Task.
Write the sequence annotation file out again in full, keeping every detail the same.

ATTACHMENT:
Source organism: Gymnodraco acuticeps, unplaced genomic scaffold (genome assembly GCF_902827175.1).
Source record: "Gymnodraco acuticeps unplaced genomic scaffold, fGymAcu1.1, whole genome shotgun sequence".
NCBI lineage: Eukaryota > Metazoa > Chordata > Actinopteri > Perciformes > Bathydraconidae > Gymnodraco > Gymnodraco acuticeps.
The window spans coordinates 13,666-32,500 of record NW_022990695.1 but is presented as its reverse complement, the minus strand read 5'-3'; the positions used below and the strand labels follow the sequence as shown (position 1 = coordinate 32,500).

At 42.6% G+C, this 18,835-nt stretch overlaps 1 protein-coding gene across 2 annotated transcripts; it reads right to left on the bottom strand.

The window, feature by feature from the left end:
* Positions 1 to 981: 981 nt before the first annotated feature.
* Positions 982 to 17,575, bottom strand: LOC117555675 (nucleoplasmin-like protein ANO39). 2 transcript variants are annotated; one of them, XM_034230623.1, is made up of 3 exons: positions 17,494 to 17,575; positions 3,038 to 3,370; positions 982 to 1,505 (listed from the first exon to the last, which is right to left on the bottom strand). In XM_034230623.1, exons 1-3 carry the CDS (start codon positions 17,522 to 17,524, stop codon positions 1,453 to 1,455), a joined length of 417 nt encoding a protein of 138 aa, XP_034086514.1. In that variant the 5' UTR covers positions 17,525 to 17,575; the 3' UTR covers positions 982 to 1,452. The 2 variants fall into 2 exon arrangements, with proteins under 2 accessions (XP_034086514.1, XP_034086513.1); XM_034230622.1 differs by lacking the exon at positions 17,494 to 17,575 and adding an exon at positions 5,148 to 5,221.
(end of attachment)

Source organism: Gymnodraco acuticeps, unplaced genomic scaffold (genome assembly GCF_902827175.1).
Source record: "Gymnodraco acuticeps unplaced genomic scaffold, fGymAcu1.1, whole genome shotgun sequence".
NCBI lineage: Eukaryota > Metazoa > Chordata > Actinopteri > Perciformes > Bathydraconidae > Gymnodraco > Gymnodraco acuticeps.
The window spans coordinates 13,666-32,500 of record NW_022990695.1 but is presented as its reverse complement, the minus strand read 5'-3'; the positions used below and the strand labels follow the sequence as shown (position 1 = coordinate 32,500).

At 42.6% G+C, this 18,835-nt stretch overlaps 1 protein-coding gene across 2 annotated transcripts; it reads right to left on the bottom strand.

The window, feature by feature from the left end:
* Positions 1 to 981: 981 nt before the first annotated feature.
* Positions 982 to 17,575, bottom strand: LOC117555675 (nucleoplasmin-like protein ANO39). 2 transcript variants are annotated; one of them, XM_034230623.1, is made up of 3 exons: positions 17,494 to 17,575; positions 3,038 to 3,370; positions 982 to 1,505 (listed from the first exon to the last, which is right to left on the bottom strand). In XM_034230623.1, exons 1-3 carry the CDS (start codon positions 17,522 to 17,524, stop codon positions 1,453 to 1,455), a joined length of 417 nt encoding a protein of 138 aa, XP_034086514.1. In that variant the 5' UTR covers positions 17,525 to 17,575; the 3' UTR covers positions 982 to 1,452. The 2 variants fall into 2 exon arrangements, with proteins under 2 accessions (XP_034086514.1, XP_034086513.1); XM_034230622.1 differs by lacking the exon at positions 17,494 to 17,575 and adding an exon at positions 5,148 to 5,221.